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Busyness: The Grinch That Steals Christmas

Last night, Cheryl and I saw the animated movie The Star. Yes, it had some cheesy moments and lacked some of the punch of my favorite Pixar movies. But it was a fun and unique look at the original Christmas story and fully put me in the mood to celebrate Christmas.

I love Christmas. It has always been my favorite holiday of the year - unless you count National High Five Day (the third Thursday of April each year). I enjoy the madness of Christmas shopping. I eagerly anticipate hearing Kelly Clarkson's incredible acapella version of O Holy Night. I get giddy when thinking about singing and dancing along to Mariah Carey's All I Want For Christmas Is You. And of course, nothing puts me in the Christmas spirit more than hearing Arnold Schwarzenegger yell "PUT THOSE COOKIES DOWN NOW" at Phil Hartman in Jingle All The Way.

This year, between decorations, the scented candles, and the wonderful peppermint flavored hot chocolate drinks, I've fully embraced the Christmas season. Heck, I've even embraced the dark side of Christmas and watched a few Hallmark Christmas movies (I've set up a GoFundMe account for those who want to contribute towards my much needed mental health fund)...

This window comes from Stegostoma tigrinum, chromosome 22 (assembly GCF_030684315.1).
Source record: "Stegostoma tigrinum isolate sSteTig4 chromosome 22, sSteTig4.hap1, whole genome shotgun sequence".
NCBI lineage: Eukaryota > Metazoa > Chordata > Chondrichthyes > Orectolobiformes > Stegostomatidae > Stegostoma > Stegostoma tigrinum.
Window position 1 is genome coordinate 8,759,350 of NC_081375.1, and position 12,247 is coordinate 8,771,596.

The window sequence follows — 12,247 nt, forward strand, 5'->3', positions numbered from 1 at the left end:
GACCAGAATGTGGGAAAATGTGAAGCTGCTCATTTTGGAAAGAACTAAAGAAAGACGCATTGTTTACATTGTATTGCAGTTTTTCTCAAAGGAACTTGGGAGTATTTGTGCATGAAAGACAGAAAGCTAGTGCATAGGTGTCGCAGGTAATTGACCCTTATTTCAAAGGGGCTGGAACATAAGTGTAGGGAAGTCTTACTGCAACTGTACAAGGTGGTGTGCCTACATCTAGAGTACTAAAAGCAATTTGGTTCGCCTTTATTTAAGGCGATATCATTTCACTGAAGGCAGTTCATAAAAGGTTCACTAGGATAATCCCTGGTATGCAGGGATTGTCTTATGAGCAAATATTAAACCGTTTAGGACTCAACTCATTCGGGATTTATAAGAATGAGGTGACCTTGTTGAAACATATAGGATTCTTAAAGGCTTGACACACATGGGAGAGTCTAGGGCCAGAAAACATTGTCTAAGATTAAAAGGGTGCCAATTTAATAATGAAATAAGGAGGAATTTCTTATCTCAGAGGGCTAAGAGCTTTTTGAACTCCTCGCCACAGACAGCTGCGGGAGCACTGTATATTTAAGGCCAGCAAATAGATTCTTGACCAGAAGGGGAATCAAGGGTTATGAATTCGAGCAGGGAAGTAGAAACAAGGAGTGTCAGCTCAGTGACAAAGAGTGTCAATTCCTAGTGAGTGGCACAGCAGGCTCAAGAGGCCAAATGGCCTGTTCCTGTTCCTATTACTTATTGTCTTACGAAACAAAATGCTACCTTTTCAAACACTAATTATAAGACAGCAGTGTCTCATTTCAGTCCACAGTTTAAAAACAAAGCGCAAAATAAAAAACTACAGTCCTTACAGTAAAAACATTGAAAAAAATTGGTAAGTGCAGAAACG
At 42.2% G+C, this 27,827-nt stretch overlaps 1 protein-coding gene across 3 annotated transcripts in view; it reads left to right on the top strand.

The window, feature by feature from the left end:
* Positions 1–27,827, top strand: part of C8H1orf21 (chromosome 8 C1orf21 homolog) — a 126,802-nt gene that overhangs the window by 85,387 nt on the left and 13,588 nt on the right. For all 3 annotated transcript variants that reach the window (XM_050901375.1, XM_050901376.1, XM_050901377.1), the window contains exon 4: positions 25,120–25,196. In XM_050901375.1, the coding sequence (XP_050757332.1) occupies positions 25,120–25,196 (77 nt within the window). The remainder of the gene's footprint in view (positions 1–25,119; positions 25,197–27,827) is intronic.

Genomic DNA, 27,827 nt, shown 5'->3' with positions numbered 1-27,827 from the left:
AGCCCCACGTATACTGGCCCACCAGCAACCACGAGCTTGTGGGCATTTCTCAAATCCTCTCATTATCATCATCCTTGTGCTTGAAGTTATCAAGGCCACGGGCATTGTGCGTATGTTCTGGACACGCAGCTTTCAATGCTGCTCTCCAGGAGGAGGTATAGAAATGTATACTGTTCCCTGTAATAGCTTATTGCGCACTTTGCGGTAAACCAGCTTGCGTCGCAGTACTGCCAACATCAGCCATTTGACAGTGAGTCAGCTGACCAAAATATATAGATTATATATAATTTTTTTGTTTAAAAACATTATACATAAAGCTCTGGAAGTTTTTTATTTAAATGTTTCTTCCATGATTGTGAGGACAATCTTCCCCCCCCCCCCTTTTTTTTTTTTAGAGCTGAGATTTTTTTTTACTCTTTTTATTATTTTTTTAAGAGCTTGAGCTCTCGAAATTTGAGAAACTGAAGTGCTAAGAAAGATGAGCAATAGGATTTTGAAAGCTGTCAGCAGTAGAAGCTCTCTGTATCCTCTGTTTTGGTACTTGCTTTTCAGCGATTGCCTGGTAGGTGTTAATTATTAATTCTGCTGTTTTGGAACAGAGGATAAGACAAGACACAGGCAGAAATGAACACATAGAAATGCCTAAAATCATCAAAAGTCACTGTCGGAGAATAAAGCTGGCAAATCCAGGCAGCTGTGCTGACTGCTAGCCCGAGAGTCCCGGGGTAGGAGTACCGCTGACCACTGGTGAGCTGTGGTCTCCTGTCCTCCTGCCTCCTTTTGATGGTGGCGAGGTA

But last year felt much different. I remember feeling like I've was just going through the motions. We put up the Christmas tree, hung the ornaments, drank egg nog, and even watched Tim Allen fall off the roof of his house and use a Secret Santa gift exchange to find a wife. But Christmas just felt kinda blah. Not a good or bad experience - more of an indifference than anything else.

But why? I mean, it wasn't the first Christmas after losing was the third. I cherished the previous two Christmas seasons and created some very special memories. While there was much pain there was also much joy in celebrating with those who I love and care for. This third year, I felt nothing.

The busyness of work and school had stolen my ability to feel.

Busyness: The The Grinch That Steals Christmas

Throughout much of the holiday season last year, I was in the midst of one of the busiest times of my life. I was completing the final projects for each of my grad school classes, executing all of my work and internship responsibilities, serving at church...all while interviewing for the open executive director position at New Hope Center for Grief Support.

Christmas? Ain't nobody got time for that...(is that reference old enough to become vintage and cool again?)

I remember that Christmas Eve so well. My school semester was over, and I was off work through the end of the year. I shut the door to my home office so I could finally wrap presents (which really means shove them into a bag with some fancy tissue paper). I lit my Balsam & Cedar Yankee Candle (a highly controversial item in the Guttersohn residence) and turned on some soft Christmas carols. As the sounds and smells of Christmas filled the room, years of Christmas memories began to flood my mind in a way that only a Hallmark Christmas movie could properly explain...